This article was originally published in the March/April 1996 issue of Home Energy Magazine. Some formatting inconsistencies may be evident in older archive content.
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Home Energy Magazine Online March/April 1996
by Ted Rieger and Jeanne Byrne
Ted Rieger is a Sacramento-based freelance writer who specializes in energy issues. Jeanne Byrne is Home Energy's managing editor.
A new alternative home in Canada showcases energy and environmental features in every aspect of its construction and operation.
The Alberta Sustainable Home is a new suburban three-bedroom house and office that will soon be independent of the sewer, electric, and water systems. Located in the cold, dry, sunny climate of Calgary, AB, the home is now demonstrating the feasibility of environmentally sustainable, cost-saving devices-from Eco-studs in the framework to graywater heat recovery devices.
Although it was built for about the same price as a comparable conventional home, the Alberta Sustainable Home has received a preferential mortgage rate, is expected to have an unusually high resale value, and will cost about $1,500 per year (Canadian) less for utilities.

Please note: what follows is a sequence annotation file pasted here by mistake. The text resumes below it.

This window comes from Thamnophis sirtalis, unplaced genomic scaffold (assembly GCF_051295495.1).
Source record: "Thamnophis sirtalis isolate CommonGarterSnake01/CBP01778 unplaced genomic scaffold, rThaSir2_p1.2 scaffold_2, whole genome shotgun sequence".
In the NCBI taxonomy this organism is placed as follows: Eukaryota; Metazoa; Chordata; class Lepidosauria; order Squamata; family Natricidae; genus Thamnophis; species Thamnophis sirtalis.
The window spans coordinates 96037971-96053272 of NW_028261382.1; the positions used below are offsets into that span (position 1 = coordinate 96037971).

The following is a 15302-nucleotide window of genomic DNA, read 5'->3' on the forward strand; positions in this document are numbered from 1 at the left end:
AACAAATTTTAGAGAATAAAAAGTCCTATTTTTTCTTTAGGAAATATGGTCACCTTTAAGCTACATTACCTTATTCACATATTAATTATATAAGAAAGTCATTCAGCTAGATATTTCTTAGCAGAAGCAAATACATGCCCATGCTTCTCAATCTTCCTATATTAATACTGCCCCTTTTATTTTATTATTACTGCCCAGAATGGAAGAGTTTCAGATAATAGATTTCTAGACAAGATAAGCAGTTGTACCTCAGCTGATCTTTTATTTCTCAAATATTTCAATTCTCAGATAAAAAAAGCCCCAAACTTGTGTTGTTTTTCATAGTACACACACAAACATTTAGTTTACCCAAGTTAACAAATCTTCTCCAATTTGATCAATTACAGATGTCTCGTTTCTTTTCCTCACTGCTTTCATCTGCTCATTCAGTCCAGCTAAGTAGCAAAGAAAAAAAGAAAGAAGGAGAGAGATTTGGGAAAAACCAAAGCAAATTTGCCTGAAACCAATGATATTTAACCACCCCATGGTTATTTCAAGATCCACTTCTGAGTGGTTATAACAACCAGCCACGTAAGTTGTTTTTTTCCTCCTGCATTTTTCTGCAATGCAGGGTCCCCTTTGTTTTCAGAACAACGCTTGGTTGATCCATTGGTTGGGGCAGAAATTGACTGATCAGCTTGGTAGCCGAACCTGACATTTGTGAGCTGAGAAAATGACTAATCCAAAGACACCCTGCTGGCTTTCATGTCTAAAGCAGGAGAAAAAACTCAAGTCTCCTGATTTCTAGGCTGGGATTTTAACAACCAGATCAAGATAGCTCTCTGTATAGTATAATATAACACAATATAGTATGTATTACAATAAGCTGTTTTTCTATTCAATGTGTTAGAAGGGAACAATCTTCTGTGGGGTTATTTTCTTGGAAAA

The Alberta Sustainable Home was built privately by Autonomous and Sustainable Housing Incorporated (ASH), in partnership with some 215 companies worldwide. Construction began in September 1993, and the designers and builders have lived and worked in the building since April 1994. About 13,000 visitors have toured the home to date.
Design strategies and technologies to reduce energy needs include high R-value insulation, heat exchangers, high-performance windows, energy-efficient appliances, airtightness, water conservation technologies, and passive and active solar systems. The designers are also testing other renewable-energy technologies, and have tried to minimize indoor air pollution. They used renewable resources, salvaged items, and materials with low embodied energy wherever possible.